In all great tales, the real adventure starts when the hero dares to look down the deep and dark well, finding the courage to step towards the unknown.
As of January 2019, The Forest Trust has become Earthworm Foundation.
This is the first of a series of 5 blogs on our work with the company Maison du Monde and its work to transform its supply chain in India.
Part 1: Cultivating beauty in the mud of supply chains
Once upon a time in France lived a man whose life mission was to travel the world in search of the most beautiful and exotic objects and bring them back to decorate the lives of his people. Mr Marie, the founder and CEO of Maison de Monde (MdM), and his organisation have a unique talent of finding furniture in far away places and literally “bring the world to people’s homes”. I am not exactly an interior designer myself, but stepping into an MdM store for the first time, I could not help but admire how such diversity of objects from places as distant as Morocco, Indonesia and India had been somehow brought together to create great aesthetic harmony.
The lotus is the national flower of India and has important symbolic and spiritual meaning. “Pankaja” is the Sanskrit term often used to describe the flower and literally means “mud-born”. Its symbolic meaning is thus that our deepest potential as human beings, just like the beauty of the lotus flower, arises from mud and darkness. In other words, we need to look and engage with those darkest corners to eventually flourish as enlightened beings and societies, hoping to become just like those ubiquitous representations of the Buddha, peacefully sitting on an ever flourishing lotus flower.
This is a metaphor for our inner worlds. Yet it seems to me that, in today’s outer world dominated by consumer products, supply chains are the mud and dark corners that no one seems courageous enough to look at. We extract those beautiful lotuses while not tending to the soil on which their future growth depends. The supply chains are the roots of the lotus going deep in that soil and if they do not work with the natural and human ecosystem that surrounds them, they create Wastelands and endanger the survival of the lotus itself. This is what the TFT team around the world is deeply involved with, working in those dark places, knee deep in the mud, striving to shine light on them, and helping the people and organisations within those supply chain ecosystems change for the better.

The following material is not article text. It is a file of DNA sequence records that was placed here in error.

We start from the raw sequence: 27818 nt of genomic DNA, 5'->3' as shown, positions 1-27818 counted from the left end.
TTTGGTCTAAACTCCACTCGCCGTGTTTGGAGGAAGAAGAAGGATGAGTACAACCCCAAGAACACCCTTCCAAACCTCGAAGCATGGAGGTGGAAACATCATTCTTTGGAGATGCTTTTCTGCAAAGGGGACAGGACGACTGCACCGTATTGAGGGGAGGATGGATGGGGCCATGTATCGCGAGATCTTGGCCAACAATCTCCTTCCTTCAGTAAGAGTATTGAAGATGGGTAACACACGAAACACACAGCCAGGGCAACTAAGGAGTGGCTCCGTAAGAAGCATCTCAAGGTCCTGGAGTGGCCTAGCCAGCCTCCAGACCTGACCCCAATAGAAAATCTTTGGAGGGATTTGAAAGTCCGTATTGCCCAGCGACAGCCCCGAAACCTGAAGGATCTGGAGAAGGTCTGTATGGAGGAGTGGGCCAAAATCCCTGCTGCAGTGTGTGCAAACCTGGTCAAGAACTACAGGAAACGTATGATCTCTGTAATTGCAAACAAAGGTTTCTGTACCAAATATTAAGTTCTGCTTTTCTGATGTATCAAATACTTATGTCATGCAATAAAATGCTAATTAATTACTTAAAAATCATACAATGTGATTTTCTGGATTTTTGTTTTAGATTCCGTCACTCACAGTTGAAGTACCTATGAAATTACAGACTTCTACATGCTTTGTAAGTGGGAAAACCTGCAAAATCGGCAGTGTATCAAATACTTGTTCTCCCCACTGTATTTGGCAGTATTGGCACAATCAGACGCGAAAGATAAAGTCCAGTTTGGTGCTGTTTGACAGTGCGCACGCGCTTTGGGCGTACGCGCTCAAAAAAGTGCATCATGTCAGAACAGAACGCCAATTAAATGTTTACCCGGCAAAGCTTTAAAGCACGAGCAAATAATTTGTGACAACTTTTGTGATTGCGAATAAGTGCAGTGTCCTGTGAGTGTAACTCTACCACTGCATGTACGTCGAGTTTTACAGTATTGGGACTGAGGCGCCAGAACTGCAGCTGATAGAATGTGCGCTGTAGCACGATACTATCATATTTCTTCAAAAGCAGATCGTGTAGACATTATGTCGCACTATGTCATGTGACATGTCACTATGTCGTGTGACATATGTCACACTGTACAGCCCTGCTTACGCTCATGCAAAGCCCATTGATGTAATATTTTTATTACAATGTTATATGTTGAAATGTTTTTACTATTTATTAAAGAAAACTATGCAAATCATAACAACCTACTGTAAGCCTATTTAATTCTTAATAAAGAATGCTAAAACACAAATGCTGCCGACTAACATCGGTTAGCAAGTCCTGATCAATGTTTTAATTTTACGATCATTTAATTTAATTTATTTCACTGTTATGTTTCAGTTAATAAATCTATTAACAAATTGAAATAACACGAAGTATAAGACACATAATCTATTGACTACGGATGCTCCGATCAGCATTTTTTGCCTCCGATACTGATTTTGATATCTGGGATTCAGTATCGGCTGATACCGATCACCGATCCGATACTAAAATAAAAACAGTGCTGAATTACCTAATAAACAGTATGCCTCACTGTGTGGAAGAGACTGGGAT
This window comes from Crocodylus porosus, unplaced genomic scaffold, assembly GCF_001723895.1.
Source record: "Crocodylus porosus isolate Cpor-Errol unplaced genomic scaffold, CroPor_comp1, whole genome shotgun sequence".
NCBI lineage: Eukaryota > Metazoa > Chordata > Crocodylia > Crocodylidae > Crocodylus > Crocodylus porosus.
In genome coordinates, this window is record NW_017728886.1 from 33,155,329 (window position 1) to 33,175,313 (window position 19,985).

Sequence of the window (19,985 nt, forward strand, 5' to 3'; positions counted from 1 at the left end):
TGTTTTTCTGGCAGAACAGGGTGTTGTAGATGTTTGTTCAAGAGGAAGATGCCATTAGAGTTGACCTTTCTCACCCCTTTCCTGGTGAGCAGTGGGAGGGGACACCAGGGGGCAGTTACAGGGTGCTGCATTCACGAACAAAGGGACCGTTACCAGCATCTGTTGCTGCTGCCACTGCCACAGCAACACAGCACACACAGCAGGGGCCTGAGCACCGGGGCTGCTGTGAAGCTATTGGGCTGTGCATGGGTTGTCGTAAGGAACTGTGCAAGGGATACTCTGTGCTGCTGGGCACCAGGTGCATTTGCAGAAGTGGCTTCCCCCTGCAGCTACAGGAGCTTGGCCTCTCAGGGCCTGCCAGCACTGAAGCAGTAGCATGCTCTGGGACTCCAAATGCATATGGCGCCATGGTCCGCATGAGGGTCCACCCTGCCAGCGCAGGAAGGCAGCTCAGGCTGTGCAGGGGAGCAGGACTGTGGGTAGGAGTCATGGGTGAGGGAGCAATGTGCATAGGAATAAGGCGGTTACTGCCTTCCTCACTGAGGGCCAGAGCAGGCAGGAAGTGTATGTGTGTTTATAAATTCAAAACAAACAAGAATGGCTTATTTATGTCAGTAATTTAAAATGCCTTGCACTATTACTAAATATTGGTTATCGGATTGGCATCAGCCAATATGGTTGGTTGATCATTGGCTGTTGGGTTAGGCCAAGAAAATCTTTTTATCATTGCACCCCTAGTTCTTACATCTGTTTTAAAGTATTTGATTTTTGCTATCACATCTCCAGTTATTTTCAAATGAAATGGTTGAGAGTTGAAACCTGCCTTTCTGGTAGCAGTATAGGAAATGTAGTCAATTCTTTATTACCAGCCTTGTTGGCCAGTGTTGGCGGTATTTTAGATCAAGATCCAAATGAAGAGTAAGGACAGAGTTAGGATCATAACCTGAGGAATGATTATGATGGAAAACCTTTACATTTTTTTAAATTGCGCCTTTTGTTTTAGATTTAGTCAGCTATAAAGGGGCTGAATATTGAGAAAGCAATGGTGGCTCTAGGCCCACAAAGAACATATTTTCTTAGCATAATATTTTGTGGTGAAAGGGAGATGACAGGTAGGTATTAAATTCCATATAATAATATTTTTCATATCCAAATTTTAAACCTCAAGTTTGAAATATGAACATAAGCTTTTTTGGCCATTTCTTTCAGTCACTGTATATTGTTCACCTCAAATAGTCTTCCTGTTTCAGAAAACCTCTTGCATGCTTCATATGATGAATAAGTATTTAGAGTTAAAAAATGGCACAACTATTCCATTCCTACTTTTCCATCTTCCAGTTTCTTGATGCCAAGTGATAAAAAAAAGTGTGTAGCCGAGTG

In the case of MdM, one of their lotuses took the form of beautiful furniture products made from Shisham wood. When we first started to work together, the company was selling those without knowing from which ground and mud they came from. Was this ground fertile for the people living there, for the lotus to flourish over the long term?
With the idea of first getting transparency all the way to the raw material source, the journey to the root of the lotus and through the mud of MdM’s supply chain in India led to painful ordeals, magical discoveries and eventually transformation that rewarded the people courageous enough to start this sort of quest.
My colleague Sylvain Renou and I recently embarked on a journey in India down the roots of the lotus ready to meet the heroes and villains of MdM’s quest. Sylvain armed with his camera and illustrations journal, me with my questions and notebook. We did not find what we expected. It turns out that India is everything mixed together, good and bad, spiritual and material, all within the same place, the same organisation, the same people. It seems impossible to ever come up with a definitive impression of what is going on; a reality too complex and mysterious to grasp with a simple answer. Ask anyone who has been in India, you will rarely get indifference as an answer. While there I have been, in the space of an hour; angry, frustrated, humbled, inspired, and marvelled.
Yet I can’t help but wonder if India’s contradictions, paradoxes, surreal encounters – in other words its fairy tale attributes – do not actually make it a world more genuine and closer to the truth of the human condition than others. India is a place both so intensely beautiful and desperately ugly, perhaps because it does not pretend or hide its darker sides as much as other places. Life is there for all to see, in all its dance, chaos and irrationality.
That makes India a particularly interesting place to learn from as we embark on a journey through the mud of supply chains. Because through the daily chaos and struggles, what is ultimately possible to see and feel in India perhaps more genuinely than elsewhere, beyond the words and promises, is if our work is overall heading in the right direction; if the pattern emerging is one of care and learning; if nature and people seem to be working towards healing and restoration rather than destruction.
In the coming weeks we will tell you more about what we have found.